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Adapting smoothly to adversity is a culinary skill that's only learned through experience, but you can shorten the learning curve by memorizing a few basic, standard substitutions. That's especially so in baking, where you'll encounter the same basic handful of ingredients time and again. For example, if you're knee-deep in a recipe and find you've run out of baking powder, soda can usually ride to the rescue.

Powder vs. Soda

Baking powder is nothing more than baking soda that's been mixed with dry acids, as well as cornstarch or other "buffer" ingredients designed to keep the powder dry and prevent the ingredients from reacting prematurely. For every teaspoon of baking powder called for in your recipe, you'll need just 1/4 teaspoon of soda to replace its leavening action. You'll also need to furnish the necessary acidity, adding either 1/2 teaspoon of cream of tartar or a cup of buttermilk or soured milk to the recipe in place of sweet milk. Alternatively, add a tablespoon of lemon juice per cup of milk.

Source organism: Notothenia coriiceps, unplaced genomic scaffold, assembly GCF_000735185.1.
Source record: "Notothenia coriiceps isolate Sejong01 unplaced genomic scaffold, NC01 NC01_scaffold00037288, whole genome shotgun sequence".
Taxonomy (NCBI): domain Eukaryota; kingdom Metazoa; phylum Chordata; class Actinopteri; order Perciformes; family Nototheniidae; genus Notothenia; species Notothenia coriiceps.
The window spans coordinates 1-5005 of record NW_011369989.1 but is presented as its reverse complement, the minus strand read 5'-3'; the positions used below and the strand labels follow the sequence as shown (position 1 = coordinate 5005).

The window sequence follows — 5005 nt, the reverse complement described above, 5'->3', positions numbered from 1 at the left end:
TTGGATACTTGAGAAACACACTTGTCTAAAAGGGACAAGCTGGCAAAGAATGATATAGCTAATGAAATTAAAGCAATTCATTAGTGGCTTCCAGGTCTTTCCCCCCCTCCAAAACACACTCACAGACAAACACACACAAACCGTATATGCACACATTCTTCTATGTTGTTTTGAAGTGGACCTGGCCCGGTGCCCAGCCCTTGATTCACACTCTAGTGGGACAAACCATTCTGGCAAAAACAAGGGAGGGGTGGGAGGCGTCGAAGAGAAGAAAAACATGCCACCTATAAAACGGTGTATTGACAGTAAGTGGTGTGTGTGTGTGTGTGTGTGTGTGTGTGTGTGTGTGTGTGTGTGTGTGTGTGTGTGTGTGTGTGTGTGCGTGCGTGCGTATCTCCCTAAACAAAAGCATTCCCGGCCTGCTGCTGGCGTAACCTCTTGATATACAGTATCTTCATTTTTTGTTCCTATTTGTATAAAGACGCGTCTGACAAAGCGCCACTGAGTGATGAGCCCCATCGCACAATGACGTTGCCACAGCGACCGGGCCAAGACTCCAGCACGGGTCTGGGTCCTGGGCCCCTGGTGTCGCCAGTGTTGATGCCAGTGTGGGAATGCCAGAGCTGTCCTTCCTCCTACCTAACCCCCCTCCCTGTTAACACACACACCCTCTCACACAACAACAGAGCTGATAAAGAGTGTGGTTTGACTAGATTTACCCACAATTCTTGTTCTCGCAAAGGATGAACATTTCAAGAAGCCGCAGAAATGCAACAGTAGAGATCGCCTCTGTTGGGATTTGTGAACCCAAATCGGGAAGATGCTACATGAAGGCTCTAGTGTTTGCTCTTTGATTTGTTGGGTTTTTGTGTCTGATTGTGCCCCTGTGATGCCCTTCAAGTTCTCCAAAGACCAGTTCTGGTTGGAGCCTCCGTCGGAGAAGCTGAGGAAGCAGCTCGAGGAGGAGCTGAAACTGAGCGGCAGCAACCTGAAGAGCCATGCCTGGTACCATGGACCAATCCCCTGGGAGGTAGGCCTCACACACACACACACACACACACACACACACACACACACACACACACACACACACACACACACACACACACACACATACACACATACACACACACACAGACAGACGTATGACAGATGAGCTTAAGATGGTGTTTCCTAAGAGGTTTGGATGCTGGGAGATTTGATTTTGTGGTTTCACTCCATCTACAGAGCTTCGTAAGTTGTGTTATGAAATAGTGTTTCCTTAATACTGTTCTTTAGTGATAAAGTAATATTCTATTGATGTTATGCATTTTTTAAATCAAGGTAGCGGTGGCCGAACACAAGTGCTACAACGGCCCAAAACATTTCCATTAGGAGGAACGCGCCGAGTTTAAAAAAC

Make Haste

The drawback to these substitutions is that once your recipe is prepared, it must go in the oven immediately. The soda will begin to react with your acidic ingredients as soon as the dough or batter is mixed, and if you don't get your goods in the oven right away, that leavening power will be largely wasted. Commercial baking powders dodge this difficulty by using multiple acids, one that reacts immediately and then one or more others that won't act until they reach the oven's heat.

About the Author

Fred Decker

Fred Decker is a trained chef, former restaurateur and prolific freelance writer, with a special interest in all things related to food and nutrition. His work has appeared online on major sites including, and the websites of the Houston Chronicle and San Francisco Chronicle; and offline in Canada's Foodservice & Hospitality magazine and his local daily newspaper. He was educated at Memorial University of Newfoundland and the Northern Alberta Institute of Technology.